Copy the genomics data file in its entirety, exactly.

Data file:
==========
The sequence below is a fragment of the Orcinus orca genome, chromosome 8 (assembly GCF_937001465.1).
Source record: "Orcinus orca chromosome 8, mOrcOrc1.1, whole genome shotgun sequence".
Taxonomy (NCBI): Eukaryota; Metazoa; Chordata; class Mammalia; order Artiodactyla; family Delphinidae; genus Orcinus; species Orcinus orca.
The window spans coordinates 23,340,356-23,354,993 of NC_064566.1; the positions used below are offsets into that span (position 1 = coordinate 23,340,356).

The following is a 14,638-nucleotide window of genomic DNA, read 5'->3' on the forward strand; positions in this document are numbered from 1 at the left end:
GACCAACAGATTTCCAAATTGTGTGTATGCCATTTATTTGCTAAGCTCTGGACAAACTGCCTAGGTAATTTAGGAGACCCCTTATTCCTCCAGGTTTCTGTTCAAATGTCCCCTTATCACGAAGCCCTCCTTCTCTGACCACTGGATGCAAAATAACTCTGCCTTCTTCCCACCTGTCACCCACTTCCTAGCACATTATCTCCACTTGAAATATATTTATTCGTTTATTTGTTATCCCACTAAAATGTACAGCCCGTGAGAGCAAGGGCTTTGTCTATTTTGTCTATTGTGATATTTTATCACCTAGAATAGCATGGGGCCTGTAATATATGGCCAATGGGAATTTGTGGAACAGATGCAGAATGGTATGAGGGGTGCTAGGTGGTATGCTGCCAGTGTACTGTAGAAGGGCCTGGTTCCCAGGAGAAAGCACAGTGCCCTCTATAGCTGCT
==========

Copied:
The sequence below is a fragment of the Orcinus orca genome, chromosome 8 (assembly GCF_937001465.1).
Source record: "Orcinus orca chromosome 8, mOrcOrc1.1, whole genome shotgun sequence".
Taxonomy (NCBI): Eukaryota; Metazoa; Chordata; class Mammalia; order Artiodactyla; family Delphinidae; genus Orcinus; species Orcinus orca.
The window spans coordinates 23,340,356-23,354,993 of NC_064566.1; the positions used below are offsets into that span (position 1 = coordinate 23,340,356).

The following is a 14,638-nucleotide window of genomic DNA, read 5'->3' on the forward strand; positions in this document are numbered from 1 at the left end:
GACCAACAGATTTCCAAATTGTGTGTATGCCATTTATTTGCTAAGCTCTGGACAAACTGCCTAGGTAATTTAGGAGACCCCTTATTCCTCCAGGTTTCTGTTCAAATGTCCCCTTATCACGAAGCCCTCCTTCTCTGACCACTGGATGCAAAATAACTCTGCCTTCTTCCCACCTGTCACCCACTTCCTAGCACATTATCTCCACTTGAAATATATTTATTCGTTTATTTGTTATCCCACTAAAATGTACAGCCCGTGAGAGCAAGGGCTTTGTCTATTTTGTCTATTGTGATATTTTATCACCTAGAATAGCATGGGGCCTGTAATATATGGCCAATGGGAATTTGTGGAACAGATGCAGAATGGTATGAGGGGTGCTAGGTGGTATGCTGCCAGTGTACTGTAGAAGGGCCTGGTTCCCAGGAGAAAGCACAGTGCCCTCTATAGCTGCT